Triakis semifasciata from the Greek word tria (meaning the number three, like a triad) and Latin cis (meaning on the side), and the Latin fasciata (bundled) referring to the stripes.
Dark gray body with black bars and spots on body; first dorsal fin in advance of pelvic fins; base of second dorsal in advance of base of anal fin.
Length to 7 feet and nearly 70 pounds; most caught on piers are under four feet long.
From Mazatlan, Mexico, to Oregon.
Most leopards are caught in bays but a number are also caught in sandy shore areas. Large schools mixed with smoothhound sharks are common in shallow water.
Caught throughout California but it is a major pier species only in the San Francisco Bay. Best bets - Fort Baker Pier, Elephant Rock Pier, Angel Island Pier, San Mateo Bridge Pier, Port View Park Pier, and all piers along the San Francisco waterfront. Quite a few of these sharks are also taken off of Humboldt Bay piers.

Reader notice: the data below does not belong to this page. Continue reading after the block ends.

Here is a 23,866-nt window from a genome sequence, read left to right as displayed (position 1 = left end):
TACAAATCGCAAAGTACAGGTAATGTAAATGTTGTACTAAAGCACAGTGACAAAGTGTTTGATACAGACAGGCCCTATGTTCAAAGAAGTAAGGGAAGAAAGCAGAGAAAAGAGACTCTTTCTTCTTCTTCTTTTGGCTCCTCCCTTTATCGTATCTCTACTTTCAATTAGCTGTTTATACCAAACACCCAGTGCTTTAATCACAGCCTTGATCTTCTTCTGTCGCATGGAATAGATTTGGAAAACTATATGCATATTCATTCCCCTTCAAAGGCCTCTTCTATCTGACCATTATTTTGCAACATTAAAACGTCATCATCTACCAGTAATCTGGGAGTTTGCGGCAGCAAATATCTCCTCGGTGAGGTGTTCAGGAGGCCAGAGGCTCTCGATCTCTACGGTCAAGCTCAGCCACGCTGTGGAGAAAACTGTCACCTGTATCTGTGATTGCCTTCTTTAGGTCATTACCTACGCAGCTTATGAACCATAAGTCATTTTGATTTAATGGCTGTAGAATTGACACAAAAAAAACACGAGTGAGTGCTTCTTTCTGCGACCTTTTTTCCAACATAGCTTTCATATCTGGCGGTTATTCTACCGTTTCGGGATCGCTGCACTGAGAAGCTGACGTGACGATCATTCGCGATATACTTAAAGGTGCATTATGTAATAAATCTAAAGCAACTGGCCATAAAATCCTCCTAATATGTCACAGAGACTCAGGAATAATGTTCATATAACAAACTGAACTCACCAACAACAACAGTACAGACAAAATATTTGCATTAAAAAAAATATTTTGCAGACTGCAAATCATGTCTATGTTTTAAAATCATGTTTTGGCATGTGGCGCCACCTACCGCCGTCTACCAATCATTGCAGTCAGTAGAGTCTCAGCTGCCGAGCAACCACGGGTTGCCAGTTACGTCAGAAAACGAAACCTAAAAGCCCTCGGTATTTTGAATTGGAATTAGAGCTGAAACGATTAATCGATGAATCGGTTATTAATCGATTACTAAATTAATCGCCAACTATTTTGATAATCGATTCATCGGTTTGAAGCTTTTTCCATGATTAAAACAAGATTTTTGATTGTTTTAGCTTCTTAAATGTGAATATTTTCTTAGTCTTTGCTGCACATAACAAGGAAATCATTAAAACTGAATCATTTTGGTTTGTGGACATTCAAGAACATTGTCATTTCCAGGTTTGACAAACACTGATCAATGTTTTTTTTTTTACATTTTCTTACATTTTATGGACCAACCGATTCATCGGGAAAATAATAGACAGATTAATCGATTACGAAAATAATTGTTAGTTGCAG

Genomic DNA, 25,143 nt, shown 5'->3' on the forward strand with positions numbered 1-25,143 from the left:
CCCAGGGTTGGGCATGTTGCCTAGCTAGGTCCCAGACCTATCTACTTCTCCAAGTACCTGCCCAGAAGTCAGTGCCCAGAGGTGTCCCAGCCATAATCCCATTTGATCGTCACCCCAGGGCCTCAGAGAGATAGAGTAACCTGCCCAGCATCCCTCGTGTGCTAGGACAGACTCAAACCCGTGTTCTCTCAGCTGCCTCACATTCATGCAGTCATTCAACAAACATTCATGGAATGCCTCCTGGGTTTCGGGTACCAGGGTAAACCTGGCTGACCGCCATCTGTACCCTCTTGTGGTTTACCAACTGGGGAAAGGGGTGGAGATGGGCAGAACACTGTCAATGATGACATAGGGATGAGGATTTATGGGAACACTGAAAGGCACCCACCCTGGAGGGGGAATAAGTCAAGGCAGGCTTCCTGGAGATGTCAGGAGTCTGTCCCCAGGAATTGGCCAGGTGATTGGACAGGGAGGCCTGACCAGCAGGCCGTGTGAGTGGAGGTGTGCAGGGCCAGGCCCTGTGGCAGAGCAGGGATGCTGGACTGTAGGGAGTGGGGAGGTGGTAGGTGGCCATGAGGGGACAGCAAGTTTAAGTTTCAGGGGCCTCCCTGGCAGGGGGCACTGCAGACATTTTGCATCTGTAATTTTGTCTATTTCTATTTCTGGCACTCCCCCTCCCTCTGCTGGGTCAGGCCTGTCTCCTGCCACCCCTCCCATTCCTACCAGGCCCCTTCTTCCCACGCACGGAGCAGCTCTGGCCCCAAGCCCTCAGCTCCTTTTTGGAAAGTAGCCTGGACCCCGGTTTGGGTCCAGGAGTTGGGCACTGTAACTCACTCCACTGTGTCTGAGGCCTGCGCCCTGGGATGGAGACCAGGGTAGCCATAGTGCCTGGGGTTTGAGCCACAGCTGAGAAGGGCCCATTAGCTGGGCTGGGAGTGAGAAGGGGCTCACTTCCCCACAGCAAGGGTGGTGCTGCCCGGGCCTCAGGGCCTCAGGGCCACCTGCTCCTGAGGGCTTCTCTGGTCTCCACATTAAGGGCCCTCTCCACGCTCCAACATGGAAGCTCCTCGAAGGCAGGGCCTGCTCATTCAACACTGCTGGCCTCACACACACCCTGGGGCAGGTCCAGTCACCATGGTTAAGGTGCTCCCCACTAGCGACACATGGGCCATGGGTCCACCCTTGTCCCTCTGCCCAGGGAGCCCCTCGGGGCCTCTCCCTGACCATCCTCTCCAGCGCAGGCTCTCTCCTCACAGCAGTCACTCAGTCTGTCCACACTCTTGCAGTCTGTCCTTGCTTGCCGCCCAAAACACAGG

Will take almost any bait but prefers squid, an oily fish like mackerel or anchovy, or live baits such as ghost shrimp or small fish. If specifically fishing for leopard sharks, use medium tackle, a size 2 to 4/0 hook, and heavy monofilament line - together with a net to bring the fish up onto the pier. Late summer and fall finds best fishing in the San Francisco Bay Area.
An excellent, mild flavored flesh which can be fried, broiled or baked. Like all sharks, it should be bled and cleaned as soon as possible. It should also be kept cool and an overnight bath in the refrigerator (with just a couple of squirts of lemon juice) helps assure the good flavor.
This is the favorite sharks for most pier fishermen; it is attractive, reaches a good size, puts up a good fight, and is good eating.